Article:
Berman's most important contribution is to show how these leaders remain influenced by their old debates, especially about when and how military force should be used. The author of the influential Terror and Liberalism , Berman traces the dramatic intellectual evolution of these '68ers, from knee-jerk pacifists decrying America's military might to "liberal hawks" demanding the use of force in the Balkans. They became convinced that guns and bombs could be used to right wrongs and fight oppression -- and that, in fact, leaders had an obligation to do so. Those in power, Berman writes, "had a moral duty to use power to rescue the vulnerable. A duty to use this power wherever people were in desperate need." Such convictions drove these leaders to push for NATO military intervention in the Balkans, ending the war in Bosnia in 1995 and Slobodan Milosevic's violent repression of Kosovo in 1999. This was the idealists' great triumph -- a victory not just over modern tyrants but over those who had argued that Milosevic's barbarism did not merit the risks or costs of military action. Many hoped that this would usher in a new era of humanitarian intervention.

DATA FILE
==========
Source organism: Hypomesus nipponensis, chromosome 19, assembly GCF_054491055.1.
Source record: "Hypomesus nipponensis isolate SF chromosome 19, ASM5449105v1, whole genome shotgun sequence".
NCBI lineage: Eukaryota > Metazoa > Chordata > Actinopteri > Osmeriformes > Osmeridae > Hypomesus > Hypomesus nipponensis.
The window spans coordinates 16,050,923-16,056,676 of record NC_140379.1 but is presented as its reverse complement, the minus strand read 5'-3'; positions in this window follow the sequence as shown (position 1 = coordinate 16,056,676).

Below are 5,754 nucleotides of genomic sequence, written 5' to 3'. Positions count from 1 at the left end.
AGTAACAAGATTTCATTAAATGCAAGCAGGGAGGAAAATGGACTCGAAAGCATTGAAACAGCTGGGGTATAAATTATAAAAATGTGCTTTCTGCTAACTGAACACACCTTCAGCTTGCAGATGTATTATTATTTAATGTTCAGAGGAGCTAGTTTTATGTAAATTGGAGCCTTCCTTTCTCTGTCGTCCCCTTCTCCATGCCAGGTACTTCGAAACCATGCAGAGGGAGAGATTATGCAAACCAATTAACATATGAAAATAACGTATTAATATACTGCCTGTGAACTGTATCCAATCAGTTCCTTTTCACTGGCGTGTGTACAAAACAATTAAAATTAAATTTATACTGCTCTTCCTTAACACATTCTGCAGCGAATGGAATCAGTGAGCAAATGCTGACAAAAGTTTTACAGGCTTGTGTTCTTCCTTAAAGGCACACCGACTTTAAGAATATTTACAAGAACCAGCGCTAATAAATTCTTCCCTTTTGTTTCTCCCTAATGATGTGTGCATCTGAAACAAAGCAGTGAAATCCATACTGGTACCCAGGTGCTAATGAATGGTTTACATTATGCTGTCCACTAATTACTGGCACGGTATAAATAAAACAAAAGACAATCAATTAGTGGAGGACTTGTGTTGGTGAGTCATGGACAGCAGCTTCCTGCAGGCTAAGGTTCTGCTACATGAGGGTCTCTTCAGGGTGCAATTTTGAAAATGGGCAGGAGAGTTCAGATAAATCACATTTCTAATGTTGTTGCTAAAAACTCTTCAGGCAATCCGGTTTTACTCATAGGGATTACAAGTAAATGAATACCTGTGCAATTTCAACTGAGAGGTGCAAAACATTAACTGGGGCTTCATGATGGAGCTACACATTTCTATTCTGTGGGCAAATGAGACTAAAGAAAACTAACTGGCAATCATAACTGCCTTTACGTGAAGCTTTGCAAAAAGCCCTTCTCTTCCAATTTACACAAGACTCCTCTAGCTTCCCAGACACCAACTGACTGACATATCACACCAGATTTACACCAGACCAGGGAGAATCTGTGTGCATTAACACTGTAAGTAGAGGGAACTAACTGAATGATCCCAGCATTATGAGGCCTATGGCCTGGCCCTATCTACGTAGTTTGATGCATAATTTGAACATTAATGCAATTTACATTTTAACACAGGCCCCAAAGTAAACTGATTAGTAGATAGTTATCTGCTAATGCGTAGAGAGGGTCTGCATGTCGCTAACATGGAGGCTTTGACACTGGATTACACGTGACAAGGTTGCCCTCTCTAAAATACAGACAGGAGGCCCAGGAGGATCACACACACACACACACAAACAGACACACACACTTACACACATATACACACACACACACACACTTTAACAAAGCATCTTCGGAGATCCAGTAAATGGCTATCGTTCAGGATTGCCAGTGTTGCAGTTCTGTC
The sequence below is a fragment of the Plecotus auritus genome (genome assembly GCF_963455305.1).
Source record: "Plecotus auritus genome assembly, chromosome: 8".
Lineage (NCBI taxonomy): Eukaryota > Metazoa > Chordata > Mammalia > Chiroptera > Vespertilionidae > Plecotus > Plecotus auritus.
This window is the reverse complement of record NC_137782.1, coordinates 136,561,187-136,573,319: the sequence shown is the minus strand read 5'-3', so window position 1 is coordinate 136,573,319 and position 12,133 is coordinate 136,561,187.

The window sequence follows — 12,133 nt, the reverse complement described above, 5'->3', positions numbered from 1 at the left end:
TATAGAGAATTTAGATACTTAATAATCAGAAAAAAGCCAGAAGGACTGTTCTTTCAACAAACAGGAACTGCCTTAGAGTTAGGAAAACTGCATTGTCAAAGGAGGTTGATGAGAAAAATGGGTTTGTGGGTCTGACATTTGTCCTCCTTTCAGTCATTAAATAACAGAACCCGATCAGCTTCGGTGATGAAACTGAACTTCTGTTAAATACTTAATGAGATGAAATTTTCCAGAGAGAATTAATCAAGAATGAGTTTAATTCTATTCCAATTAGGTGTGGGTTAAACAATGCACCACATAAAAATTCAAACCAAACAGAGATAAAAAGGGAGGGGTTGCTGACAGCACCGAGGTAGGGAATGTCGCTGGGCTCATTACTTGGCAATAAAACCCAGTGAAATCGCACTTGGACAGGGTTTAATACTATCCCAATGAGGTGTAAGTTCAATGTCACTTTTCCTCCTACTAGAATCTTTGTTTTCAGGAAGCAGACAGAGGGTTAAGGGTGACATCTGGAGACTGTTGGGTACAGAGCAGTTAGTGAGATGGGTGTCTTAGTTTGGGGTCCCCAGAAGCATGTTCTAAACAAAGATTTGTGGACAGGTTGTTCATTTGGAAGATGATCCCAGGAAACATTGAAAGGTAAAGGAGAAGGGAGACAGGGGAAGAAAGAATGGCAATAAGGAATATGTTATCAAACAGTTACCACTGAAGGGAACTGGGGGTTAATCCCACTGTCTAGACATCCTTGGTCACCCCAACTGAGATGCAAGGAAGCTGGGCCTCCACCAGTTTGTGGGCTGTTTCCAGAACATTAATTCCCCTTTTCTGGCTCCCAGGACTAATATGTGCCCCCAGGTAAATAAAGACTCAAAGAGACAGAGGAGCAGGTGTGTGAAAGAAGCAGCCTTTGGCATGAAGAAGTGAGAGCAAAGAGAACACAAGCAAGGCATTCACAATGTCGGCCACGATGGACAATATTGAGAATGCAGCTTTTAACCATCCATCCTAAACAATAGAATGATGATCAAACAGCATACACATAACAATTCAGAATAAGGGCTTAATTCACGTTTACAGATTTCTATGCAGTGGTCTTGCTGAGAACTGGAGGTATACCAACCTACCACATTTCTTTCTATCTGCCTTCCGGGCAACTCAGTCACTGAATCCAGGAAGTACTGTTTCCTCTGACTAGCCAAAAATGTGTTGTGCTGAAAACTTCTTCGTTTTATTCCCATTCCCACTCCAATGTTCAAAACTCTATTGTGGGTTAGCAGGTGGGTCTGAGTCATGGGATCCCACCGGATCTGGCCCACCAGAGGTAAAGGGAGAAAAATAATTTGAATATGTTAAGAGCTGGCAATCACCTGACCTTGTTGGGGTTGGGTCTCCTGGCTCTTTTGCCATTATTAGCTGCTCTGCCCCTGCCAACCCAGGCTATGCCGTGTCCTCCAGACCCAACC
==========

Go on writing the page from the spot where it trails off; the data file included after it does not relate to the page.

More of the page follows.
Then came the attacks of Sept. 11, 2001, and, soon after, the invasion of Iraq. The fragile consensus about the use of force held over Afghanistan but shattered over Iraq, and many of the old arguments about American power and imperialism surged back to the fore. How could it be, Berman asks, that only a few years after the 1990s "golden age" of the European left and the Atlantic Alliance, things slipped so fast? Why did leaders like Fischer agitate for military intervention in the tiny Yugoslav province of Kosovo but oppose action in Baathist Iraq, a place that was just as much of a humanitarian nightmare?

Part of the answer is bad political leadership. Berman, himself a liberal hawk on Iraq, reviews the familiar history of President Bush's bungled diplomacy and retraces the litany of missed opportunities to reach out to the Europeans. He also shows how Europe's politicians -- especially in Germany and France -- were so consumed by their own worries, political popularity and deep distaste for Bush's callous cowboy style that they chose to throw themselves into opposition.